This is hip-hop very much in the same vein as Kid Cudi (a rapper turned actor, though that move is pretty common) - introspective lyrics, backing music more akin to indie rock and club music than typical rap, and a fair amount of soul flavor.  Lots of "nerdy" references, science fiction and movies and kid's cartoons...actually, the sort of shit you'd expect his character in "Community" to rap about - guess that character is cut pretty close to the cloth.  

Hopefully any fans of his music that have never heard of him as an actor will check out "Community" now.  Maybe they can help keep it on the air.  Stupid NBC. 

Tuesday, January 24, 2012

Kurt Vile - So Outta Reach EP (Matador, 2011)

Kurt Vile
So Outta Reach EP

Rating: 7 livestock pens out of 10

Kurt Vile really seemed to step up in the world this year with the release of "Smoke Ring for My Halo", and fans of that record won't want to miss this small set of tracks written and recorded right around the same time.  That full-length was one of my favorites of 2011, so it's no great stretch to say I'm quite enjoying this short player - it's great psychedelic folk rock from start to finish, highlighted by the catchy "Life's a Beach" in the middle of the playlist.  Really, this just sounds like an extension of "Smoke Ring", though I'm remiss to refer to these tracks as b-sides or cast-offs as they're all quite strong.  Just buy it, think of it as "Smoke Rings" part 2, and go from there. 

Calexico - Selections from Road Atlas 1998-2011 (Quarterstick, 2011)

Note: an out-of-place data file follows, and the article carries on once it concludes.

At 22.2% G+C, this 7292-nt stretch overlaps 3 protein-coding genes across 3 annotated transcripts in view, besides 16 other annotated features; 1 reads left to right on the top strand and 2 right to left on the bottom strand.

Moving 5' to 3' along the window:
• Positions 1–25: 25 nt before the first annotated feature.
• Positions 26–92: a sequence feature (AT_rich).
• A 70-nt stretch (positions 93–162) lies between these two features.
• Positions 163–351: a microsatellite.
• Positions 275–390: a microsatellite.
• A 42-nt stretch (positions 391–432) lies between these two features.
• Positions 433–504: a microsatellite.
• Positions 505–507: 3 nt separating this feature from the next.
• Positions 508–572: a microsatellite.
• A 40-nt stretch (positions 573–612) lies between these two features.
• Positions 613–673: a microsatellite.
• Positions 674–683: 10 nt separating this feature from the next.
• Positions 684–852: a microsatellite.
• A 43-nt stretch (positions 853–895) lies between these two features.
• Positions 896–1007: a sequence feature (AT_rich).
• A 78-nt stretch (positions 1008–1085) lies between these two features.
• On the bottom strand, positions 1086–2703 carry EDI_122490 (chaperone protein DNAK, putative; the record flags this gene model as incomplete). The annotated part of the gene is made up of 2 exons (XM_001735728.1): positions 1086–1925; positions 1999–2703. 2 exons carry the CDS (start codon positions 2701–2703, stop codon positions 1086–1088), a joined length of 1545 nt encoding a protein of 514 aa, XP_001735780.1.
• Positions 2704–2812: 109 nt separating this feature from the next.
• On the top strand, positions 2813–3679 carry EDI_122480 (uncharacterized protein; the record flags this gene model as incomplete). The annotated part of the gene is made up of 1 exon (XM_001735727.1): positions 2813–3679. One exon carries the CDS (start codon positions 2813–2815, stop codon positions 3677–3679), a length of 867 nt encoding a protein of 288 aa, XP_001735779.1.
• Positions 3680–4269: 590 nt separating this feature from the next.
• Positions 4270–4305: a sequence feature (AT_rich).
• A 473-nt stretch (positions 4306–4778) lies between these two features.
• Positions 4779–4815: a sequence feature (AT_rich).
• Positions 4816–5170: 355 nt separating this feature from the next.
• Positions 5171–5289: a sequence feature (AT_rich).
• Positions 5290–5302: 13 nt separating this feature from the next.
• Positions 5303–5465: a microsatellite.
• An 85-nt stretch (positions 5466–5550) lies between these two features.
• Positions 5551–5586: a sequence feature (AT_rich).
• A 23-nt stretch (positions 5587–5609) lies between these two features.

Selections from Road Atlas 1998-2011

Rating: 7 steak burritos out of 10

"Road Atlas" is an already sold out collection of the eight tour-only releases Calexico self-released over the last thirteen years.  Originally CD only, this box set gathered them all together and put them on vinyl for the first time.  Not the item for a regular fan like myself, but surely their super fans were overjoyed to the point of convulsions and possibly diarrhea.  You know, typical super fan behavior.  

Luckily, they also released a single disc version of their favorites from the is box set, called "Selections from Road Atlas."  Honestly, since this material was very limited first time around, you could have sold this to me as a new Calexico album and I wouldn't have known any different.  As noted before I'm already a fan, so it's no surprise I quite enjoyed this.  If you've listened to the band before you get what you would expect - alt-country/folk/mexicali/melt your face with horns music.  Stylistically it might hop around a bit, as it does cover their entire career, but enough so to be jarring.  Most are studio tracks but there are a few live songs as well.  This is a no brainer for long-time fans, and not a bad place for newbies to start either. 

Friday, January 20, 2012

The Twilight Sad Sick 7'' (FatCat, 2011)

The Twilight Sad
Sick 7''

Rating: 6 vegetarian haggis out of 10

The write-up on the label website says "Freshly inspired by the likes of Magazine, Caberet Voltaire, Fad Gadget, PiL and Can, a sound has developed that is reminiscent of Depeche Mode, Nine Inch Nails or The Cure in their imperial phases."  I dunno, it sounds like regular ol' Twilight Sad to these untrained ears. Which is totally fine with me, for the record.  

This seven inch has "Sick" on the front side and "Untitled #67 (Demo)" on the back, and apparently both of these songs are also going to be on their forthcoming full-length (the b-side in non-demo form I'd wager), so I can't imagine anyone but the most die-hard of fans are going to spring for this release.  Again, not that the songs are bad, just that the sort of person to buy a seven inch is also going to buy the record, and this doesn't offer a lot of added value.  But I am looking forward to the full length after hearing this.   

Jeff the Brotherhood - Whatever I Want 7'' (Third Man, 2011)

Jeff the Brotherhood
Whatever I Want 7''
Third Man

Rating: 8 harmonic convergences out of 10

Jeff the Brotherhood are easily one of my favorite things going right now.  And I really didn't feel this way until I got to see them play live a couple of times, and then those shows inspiring me to listen to their recorded material a little more closely.